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Brown Pelican Sitting On A Pier In The Bahamas.

Brown Pelican (Pelecanus occidentalis)

The brown pelican (Pelecanus occidentalis) is a non-migratory bird that makes its home around shallow waters in marine coastal environments. Within the Americas, they can be found along the Atlantic, Gulf and Pacific coasts and sometimes up rivers and in estuaries when seeking protection from a passing storm.

Scroll down for some exciting facts about the brown pelican.

 #1: What is the actual color of the brown pelican? 

The brown pelican is a bird that has a brownish-gray plumage with a yellow and white head. During the breeding season their elongated neck can change color from white to brown! However, before reaching maturity, juveniles are fully brown.

Brown pelican perching on wooden post.

 #2: Brown pelicans are natural energy savers. 

With a wingspan up to 7 feet, brown pelicans are extremely efficient flyers that take energy saving to a whole new level. The brown pelican can glide just inches above the water’s surface due to the aerodynamic phenomenon known as the ground effect. The air between the bird’s wings and water surface is funneled, compressing the air and creating lift to support the pelican’s flight. The brown pelican occasionally climbs to higher altitudes to gain some speed and then will return to gliding to save energy. This technique is so effective that during World War II long range planes mimicked this action when flying over the ocean to save fuel!

Brown pelican flying over dock in The Bahamas.

 #3: How well adapted are brown pelicans for hunting? 

Brown pelicans dive headfirst into the water to hunt for fish and have found that entering the water at a steep angle, between 60-90 degrees, is the most successful. Brown pelicans are adapted to protect themselves as they dive, which can be from as high as 60 feet! Before they enter the water, they rotate to the left to protect their trachea and esophagus, which are located on the right side of their neck. They also have air sacs beneath their skin that inflate just before they hit the water to act like a cushion.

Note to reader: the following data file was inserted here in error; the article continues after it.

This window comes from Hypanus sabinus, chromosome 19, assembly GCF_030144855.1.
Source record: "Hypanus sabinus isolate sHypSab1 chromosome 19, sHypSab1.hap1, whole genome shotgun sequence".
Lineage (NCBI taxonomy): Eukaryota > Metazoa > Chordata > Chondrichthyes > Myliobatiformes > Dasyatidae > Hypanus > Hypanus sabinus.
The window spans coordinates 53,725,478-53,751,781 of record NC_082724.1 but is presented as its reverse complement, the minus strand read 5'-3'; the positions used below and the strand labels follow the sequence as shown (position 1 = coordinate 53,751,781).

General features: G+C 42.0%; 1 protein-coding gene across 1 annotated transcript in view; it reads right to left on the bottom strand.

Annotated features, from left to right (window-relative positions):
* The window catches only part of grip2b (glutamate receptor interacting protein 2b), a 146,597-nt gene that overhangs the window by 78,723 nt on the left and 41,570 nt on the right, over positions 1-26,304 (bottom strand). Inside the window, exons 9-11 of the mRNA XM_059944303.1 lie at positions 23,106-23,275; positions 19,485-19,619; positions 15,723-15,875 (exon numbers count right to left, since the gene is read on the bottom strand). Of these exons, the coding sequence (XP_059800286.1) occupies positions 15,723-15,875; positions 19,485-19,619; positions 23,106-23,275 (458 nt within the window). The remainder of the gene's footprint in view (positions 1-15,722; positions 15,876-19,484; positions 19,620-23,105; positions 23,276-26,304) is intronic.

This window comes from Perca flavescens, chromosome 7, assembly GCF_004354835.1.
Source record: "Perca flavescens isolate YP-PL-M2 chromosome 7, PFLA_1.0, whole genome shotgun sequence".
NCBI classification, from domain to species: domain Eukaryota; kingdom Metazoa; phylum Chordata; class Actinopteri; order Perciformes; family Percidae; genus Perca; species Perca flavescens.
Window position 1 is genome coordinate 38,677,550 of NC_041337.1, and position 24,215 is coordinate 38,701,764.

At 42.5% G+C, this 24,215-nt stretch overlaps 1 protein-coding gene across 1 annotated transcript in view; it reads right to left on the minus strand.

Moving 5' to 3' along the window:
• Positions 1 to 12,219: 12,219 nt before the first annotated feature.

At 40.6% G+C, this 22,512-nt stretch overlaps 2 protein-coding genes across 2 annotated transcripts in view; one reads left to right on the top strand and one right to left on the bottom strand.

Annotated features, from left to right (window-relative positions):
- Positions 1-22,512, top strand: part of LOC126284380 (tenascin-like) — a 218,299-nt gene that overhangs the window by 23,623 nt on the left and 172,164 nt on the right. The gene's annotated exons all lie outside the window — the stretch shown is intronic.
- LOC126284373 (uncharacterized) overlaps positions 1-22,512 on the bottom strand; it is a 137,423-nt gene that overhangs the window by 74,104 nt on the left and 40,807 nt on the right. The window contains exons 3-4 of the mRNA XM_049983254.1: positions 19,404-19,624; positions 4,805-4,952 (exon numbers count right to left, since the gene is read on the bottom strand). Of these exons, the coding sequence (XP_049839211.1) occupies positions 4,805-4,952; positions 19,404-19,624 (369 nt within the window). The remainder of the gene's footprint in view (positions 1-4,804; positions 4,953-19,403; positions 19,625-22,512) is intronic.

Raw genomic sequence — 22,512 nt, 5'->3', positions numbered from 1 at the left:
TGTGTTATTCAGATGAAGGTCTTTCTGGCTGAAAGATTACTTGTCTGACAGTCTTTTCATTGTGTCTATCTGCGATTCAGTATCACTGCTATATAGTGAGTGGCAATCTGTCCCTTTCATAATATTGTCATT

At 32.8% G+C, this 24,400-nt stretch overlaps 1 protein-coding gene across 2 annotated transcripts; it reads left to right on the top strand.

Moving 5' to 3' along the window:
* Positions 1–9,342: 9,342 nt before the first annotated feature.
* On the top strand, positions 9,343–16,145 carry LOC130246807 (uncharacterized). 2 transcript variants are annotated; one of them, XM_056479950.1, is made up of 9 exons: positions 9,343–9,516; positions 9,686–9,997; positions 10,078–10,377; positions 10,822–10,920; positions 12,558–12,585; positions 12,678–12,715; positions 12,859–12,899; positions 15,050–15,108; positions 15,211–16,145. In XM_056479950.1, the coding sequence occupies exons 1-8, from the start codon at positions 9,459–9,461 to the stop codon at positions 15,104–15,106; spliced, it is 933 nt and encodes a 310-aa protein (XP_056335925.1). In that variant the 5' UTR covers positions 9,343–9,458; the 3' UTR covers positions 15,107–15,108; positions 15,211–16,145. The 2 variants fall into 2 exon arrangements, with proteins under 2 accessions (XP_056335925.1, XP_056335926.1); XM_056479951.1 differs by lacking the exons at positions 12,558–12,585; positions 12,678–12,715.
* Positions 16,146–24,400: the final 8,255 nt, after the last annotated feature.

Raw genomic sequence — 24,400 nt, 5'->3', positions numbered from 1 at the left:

Brown pelican diving into the ocean. PC: Mexitographer
Photo Credit: Mexitographer

 #4: What does the brown pelican feed on? 

The brown pelican doesn’t actually store their food in its bill! Instead they can use it like a net to scoop fish out of the water before swallowing them whole. These birds feed mainly on fish and definitely have a favorite – menhaden makes up 90% of their diet.1 However, during nesting season, anchovies are an important fish for them to feed to their chicks.

Brown pelican eating a fish. PC: jtillard1.
Photo Credit: jtillard1

 #5: How does the brown pelican maintain a healthy body temperature? 

To ensure that they don’t overheat, the brown pelican has its own cooling system. When they are too hot and need to reduce their body temperature, they open their bills and rapidly flap their gular pouch, a featherless area of skin that attaches their bill to their lower jaw. This motion is called a gular flutter and allows heat to evaporate, lowering their body temperature.

Brown pelican showing its gular pouch. PC: BrianLasenby
Photo Credit: Brian Lasenby

 #6: Raising a juvenile brown pelican 

Once a brown pelican has laid on average 2-3 eggs, both the mother and father take turns incubating them. Brown pelicans have a slightly unusual way of doing this – they use their webbed feet! Eggs hatch after a month, and the juveniles will be fed by their parents until they are ready to fledge the nest 2-3 months later.

Juvenile brown pelican on a nest. PC: Rejean Bedard.
Photo Credit: Rejean Bedard

 #7: The brown pelican is a well respected bird. 

Many countries respect the brown pelican for their nurturing nature and have, therefore, named it their national bird. Some of these countries include:

📌 Turks and Caicos Islands
📌 Barbados
📌 Saint Martin
📌 Saint Kitts and Nevis

The State of Louisiana has even named it its official state bird!

Barbados coat of arms. PC: Cdjp1.
Photo Credit: Cdjp1

 #8: Brown pelicans definitely like leftovers. 

You’ve probably seen brown pelicans around docks and fishing ports. They often loiter waiting for scraps discarded by fishermen. This behavior provides the brown pelican with the perfect excuse to live alongside humans.

Brown pelican perching on a wooden pilar. PC: ManaVonLamac.
Photo Credit: ManaVonLamac

In the 1960s and 1970s brown pelicans almost disappeared due to the pesticide DDT, and they were listed as an endangered species. Since DDT was banned in 1972, populations have recovered, and they are currently a species of least concern according to the IUCN. Let’s keep it that way.


Additional Brown Pelican Resources:
Idaho Museum of Natural History Brown Pelican 3D model
2. National Wildlife  Federation wildlife guide for the brown pelican

1 National Geographic. (n.d.). Pelicans. Retrieved 13 October 2022, from

Laura Jessop

Laura Jessop

I am an ocean enthusiast that has worked previously and continue to help at Local Ocean Conservation which is a non-profit organisation based in Kenya. I helped with the efforts of protecting sea turtles that have been caught as by-catch in the Indian Ocean. I help them digitalise and manage over 20 years worth of data that they have collected. Currently I am a remote intern here at ANGARI and very excited to help with the amazing work they conduct.

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